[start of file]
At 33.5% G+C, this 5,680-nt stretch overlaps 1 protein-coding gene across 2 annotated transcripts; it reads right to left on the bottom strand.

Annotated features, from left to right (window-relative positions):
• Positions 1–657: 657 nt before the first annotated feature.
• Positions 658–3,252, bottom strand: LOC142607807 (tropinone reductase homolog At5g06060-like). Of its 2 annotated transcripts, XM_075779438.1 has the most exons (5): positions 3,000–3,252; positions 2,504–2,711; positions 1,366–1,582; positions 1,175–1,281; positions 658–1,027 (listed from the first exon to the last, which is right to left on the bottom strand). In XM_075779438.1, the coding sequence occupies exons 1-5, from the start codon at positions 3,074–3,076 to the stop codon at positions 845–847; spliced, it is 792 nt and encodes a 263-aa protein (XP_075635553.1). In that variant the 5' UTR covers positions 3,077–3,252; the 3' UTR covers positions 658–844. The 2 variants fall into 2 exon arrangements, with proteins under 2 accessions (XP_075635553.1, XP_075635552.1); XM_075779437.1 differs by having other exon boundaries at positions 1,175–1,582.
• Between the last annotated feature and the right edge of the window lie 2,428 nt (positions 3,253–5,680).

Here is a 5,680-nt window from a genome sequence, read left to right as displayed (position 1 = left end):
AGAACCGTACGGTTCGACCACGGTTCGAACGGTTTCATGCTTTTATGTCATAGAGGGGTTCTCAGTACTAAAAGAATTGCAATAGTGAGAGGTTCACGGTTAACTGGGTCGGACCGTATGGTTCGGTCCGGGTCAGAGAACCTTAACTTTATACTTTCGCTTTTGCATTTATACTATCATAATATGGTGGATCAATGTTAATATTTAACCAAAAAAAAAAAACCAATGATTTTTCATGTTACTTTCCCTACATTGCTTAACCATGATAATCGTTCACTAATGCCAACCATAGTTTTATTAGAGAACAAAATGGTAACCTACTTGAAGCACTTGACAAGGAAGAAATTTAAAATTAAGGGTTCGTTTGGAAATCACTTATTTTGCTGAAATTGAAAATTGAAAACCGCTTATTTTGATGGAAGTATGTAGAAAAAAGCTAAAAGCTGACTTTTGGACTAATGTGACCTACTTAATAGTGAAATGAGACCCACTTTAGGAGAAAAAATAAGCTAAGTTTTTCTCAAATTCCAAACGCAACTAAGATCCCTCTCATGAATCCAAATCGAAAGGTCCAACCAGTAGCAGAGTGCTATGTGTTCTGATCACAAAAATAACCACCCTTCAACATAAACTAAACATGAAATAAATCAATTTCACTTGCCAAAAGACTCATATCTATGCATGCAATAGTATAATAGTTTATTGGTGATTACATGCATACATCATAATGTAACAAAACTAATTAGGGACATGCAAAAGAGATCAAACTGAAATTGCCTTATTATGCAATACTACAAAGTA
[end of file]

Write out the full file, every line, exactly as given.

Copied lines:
At 33.5% G+C, this 5,680-nt stretch overlaps 1 protein-coding gene across 2 annotated transcripts; it reads right to left on the bottom strand.

Annotated features, from left to right (window-relative positions):
• Positions 1–657: 657 nt before the first annotated feature.
• Positions 658–3,252, bottom strand: LOC142607807 (tropinone reductase homolog At5g06060-like). Of its 2 annotated transcripts, XM_075779438.1 has the most exons (5): positions 3,000–3,252; positions 2,504–2,711; positions 1,366–1,582; positions 1,175–1,281; positions 658–1,027 (listed from the first exon to the last, which is right to left on the bottom strand). In XM_075779438.1, the coding sequence occupies exons 1-5, from the start codon at positions 3,074–3,076 to the stop codon at positions 845–847; spliced, it is 792 nt and encodes a 263-aa protein (XP_075635553.1). In that variant the 5' UTR covers positions 3,077–3,252; the 3' UTR covers positions 658–844. The 2 variants fall into 2 exon arrangements, with proteins under 2 accessions (XP_075635553.1, XP_075635552.1); XM_075779437.1 differs by having other exon boundaries at positions 1,175–1,582.
• Between the last annotated feature and the right edge of the window lie 2,428 nt (positions 3,253–5,680).

Here is a 5,680-nt window from a genome sequence, read left to right as displayed (position 1 = left end):
AGAACCGTACGGTTCGACCACGGTTCGAACGGTTTCATGCTTTTATGTCATAGAGGGGTTCTCAGTACTAAAAGAATTGCAATAGTGAGAGGTTCACGGTTAACTGGGTCGGACCGTATGGTTCGGTCCGGGTCAGAGAACCTTAACTTTATACTTTCGCTTTTGCATTTATACTATCATAATATGGTGGATCAATGTTAATATTTAACCAAAAAAAAAAAACCAATGATTTTTCATGTTACTTTCCCTACATTGCTTAACCATGATAATCGTTCACTAATGCCAACCATAGTTTTATTAGAGAACAAAATGGTAACCTACTTGAAGCACTTGACAAGGAAGAAATTTAAAATTAAGGGTTCGTTTGGAAATCACTTATTTTGCTGAAATTGAAAATTGAAAACCGCTTATTTTGATGGAAGTATGTAGAAAAAAGCTAAAAGCTGACTTTTGGACTAATGTGACCTACTTAATAGTGAAATGAGACCCACTTTAGGAGAAAAAATAAGCTAAGTTTTTCTCAAATTCCAAACGCAACTAAGATCCCTCTCATGAATCCAAATCGAAAGGTCCAACCAGTAGCAGAGTGCTATGTGTTCTGATCACAAAAATAACCACCCTTCAACATAAACTAAACATGAAATAAATCAATTTCACTTGCCAAAAGACTCATATCTATGCATGCAATAGTATAATAGTTTATTGGTGATTACATGCATACATCATAATGTAACAAAACTAATTAGGGACATGCAAAAGAGATCAAACTGAAATTGCCTTATTATGCAATACTACAAAGTA